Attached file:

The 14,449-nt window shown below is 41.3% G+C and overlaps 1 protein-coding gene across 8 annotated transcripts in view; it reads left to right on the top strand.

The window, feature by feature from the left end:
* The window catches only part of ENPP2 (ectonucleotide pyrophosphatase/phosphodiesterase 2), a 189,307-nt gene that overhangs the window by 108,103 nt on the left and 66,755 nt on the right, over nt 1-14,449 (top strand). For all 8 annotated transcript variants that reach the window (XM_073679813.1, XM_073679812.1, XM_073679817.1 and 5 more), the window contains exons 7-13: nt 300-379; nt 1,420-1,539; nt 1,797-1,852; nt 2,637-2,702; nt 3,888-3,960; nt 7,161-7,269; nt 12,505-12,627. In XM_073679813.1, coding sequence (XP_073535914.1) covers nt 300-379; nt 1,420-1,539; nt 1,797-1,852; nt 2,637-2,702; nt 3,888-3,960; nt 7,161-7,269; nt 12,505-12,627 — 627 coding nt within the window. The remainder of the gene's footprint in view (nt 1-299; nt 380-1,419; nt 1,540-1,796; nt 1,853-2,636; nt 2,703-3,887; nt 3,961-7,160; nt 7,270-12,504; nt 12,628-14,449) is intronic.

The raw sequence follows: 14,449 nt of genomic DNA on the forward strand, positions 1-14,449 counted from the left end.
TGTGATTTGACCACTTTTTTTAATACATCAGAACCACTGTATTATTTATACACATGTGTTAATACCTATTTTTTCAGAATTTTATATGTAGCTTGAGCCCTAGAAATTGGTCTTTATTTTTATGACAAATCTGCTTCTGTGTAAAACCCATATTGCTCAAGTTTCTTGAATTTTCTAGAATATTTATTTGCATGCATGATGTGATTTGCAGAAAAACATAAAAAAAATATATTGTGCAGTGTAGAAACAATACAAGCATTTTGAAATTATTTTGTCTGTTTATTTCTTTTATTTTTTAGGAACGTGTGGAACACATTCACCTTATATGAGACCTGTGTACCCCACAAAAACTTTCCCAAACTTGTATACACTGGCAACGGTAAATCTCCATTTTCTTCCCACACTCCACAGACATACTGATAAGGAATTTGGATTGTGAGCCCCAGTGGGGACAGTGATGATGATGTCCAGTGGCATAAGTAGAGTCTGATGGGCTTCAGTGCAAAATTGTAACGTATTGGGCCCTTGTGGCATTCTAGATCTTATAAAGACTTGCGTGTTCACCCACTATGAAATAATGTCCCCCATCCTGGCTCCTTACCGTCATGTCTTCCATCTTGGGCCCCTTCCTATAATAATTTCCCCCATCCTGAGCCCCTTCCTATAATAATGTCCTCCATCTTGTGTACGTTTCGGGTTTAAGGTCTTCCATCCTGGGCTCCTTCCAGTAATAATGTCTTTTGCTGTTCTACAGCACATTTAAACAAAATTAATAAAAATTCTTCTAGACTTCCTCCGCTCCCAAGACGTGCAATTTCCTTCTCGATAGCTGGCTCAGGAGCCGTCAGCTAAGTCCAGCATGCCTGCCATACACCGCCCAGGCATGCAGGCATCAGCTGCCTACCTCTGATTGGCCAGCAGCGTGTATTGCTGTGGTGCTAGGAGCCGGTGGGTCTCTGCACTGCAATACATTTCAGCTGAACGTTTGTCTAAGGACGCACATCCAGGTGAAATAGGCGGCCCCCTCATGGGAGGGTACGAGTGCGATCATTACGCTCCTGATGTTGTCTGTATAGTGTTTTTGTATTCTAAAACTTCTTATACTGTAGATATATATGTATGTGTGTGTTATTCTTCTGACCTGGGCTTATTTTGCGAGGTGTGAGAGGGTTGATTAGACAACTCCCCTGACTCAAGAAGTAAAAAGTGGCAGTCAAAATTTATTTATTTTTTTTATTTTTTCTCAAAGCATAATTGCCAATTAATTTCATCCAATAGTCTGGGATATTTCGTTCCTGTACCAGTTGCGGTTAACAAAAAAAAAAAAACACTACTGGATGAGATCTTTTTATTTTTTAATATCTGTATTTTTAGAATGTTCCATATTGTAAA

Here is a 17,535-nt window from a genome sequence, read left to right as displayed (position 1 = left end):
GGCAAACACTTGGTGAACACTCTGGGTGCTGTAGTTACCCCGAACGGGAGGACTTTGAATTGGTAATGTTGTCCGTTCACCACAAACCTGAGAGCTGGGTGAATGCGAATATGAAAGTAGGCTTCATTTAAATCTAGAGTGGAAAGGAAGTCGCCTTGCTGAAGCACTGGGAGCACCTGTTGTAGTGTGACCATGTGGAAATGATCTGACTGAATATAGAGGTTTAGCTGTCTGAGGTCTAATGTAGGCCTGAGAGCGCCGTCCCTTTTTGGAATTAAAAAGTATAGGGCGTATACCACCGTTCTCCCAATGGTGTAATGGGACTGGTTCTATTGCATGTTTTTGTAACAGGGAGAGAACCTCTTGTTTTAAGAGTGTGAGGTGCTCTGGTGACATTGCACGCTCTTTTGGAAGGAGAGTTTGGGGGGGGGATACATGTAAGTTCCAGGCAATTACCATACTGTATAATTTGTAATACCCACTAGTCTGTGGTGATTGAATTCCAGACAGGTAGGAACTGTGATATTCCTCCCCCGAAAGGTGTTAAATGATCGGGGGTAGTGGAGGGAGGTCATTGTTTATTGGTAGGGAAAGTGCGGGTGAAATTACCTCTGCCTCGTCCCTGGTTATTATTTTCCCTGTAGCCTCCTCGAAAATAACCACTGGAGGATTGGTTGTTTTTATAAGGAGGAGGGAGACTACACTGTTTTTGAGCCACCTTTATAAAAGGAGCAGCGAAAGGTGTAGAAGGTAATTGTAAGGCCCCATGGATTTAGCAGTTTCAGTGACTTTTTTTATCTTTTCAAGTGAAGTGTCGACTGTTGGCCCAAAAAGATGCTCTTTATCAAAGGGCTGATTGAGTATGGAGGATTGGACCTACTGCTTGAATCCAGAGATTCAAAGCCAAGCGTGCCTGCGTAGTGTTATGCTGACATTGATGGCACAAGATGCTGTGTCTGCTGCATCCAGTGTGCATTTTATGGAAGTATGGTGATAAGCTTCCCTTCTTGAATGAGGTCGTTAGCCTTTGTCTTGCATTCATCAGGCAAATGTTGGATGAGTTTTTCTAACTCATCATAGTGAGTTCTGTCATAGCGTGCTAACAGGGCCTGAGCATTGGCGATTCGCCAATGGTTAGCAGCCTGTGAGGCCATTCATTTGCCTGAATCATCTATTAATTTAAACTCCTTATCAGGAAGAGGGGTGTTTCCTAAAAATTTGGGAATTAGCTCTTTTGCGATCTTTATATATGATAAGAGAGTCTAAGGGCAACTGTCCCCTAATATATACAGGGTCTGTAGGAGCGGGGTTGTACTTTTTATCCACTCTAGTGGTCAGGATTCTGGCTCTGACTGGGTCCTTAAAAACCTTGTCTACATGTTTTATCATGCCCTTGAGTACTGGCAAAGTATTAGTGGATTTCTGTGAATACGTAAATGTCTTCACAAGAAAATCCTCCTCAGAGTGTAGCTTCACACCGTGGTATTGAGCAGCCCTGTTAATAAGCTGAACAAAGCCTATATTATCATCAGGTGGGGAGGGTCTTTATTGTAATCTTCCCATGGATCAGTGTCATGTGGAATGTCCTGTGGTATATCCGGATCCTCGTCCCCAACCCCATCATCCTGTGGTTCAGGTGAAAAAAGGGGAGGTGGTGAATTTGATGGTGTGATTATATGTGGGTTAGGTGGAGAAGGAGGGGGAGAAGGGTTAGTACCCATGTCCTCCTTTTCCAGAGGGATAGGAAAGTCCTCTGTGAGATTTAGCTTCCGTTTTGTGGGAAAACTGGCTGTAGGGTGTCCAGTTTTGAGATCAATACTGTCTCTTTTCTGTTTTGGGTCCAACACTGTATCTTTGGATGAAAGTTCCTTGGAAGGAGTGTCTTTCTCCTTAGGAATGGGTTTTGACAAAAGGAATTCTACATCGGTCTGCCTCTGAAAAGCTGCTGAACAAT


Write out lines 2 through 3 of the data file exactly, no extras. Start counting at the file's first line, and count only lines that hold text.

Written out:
The window, feature by feature from the left end:
* The window catches only part of ENPP2 (ectonucleotide pyrophosphatase/phosphodiesterase 2), a 189,307-nt gene that overhangs the window by 108,103 nt on the left and 66,755 nt on the right, over nt 1-14,449 (top strand). For all 8 annotated transcript variants that reach the window (XM_073679813.1, XM_073679812.1, XM_073679817.1 and 5 more), the window contains exons 7-13: nt 300-379; nt 1,420-1,539; nt 1,797-1,852; nt 2,637-2,702; nt 3,888-3,960; nt 7,161-7,269; nt 12,505-12,627. In XM_073679813.1, coding sequence (XP_073535914.1) covers nt 300-379; nt 1,420-1,539; nt 1,797-1,852; nt 2,637-2,702; nt 3,888-3,960; nt 7,161-7,269; nt 12,505-12,627 — 627 coding nt within the window. The remainder of the gene's footprint in view (nt 1-299; nt 380-1,419; nt 1,540-1,796; nt 1,853-2,636; nt 2,703-3,887; nt 3,961-7,160; nt 7,270-12,504; nt 12,628-14,449) is intronic.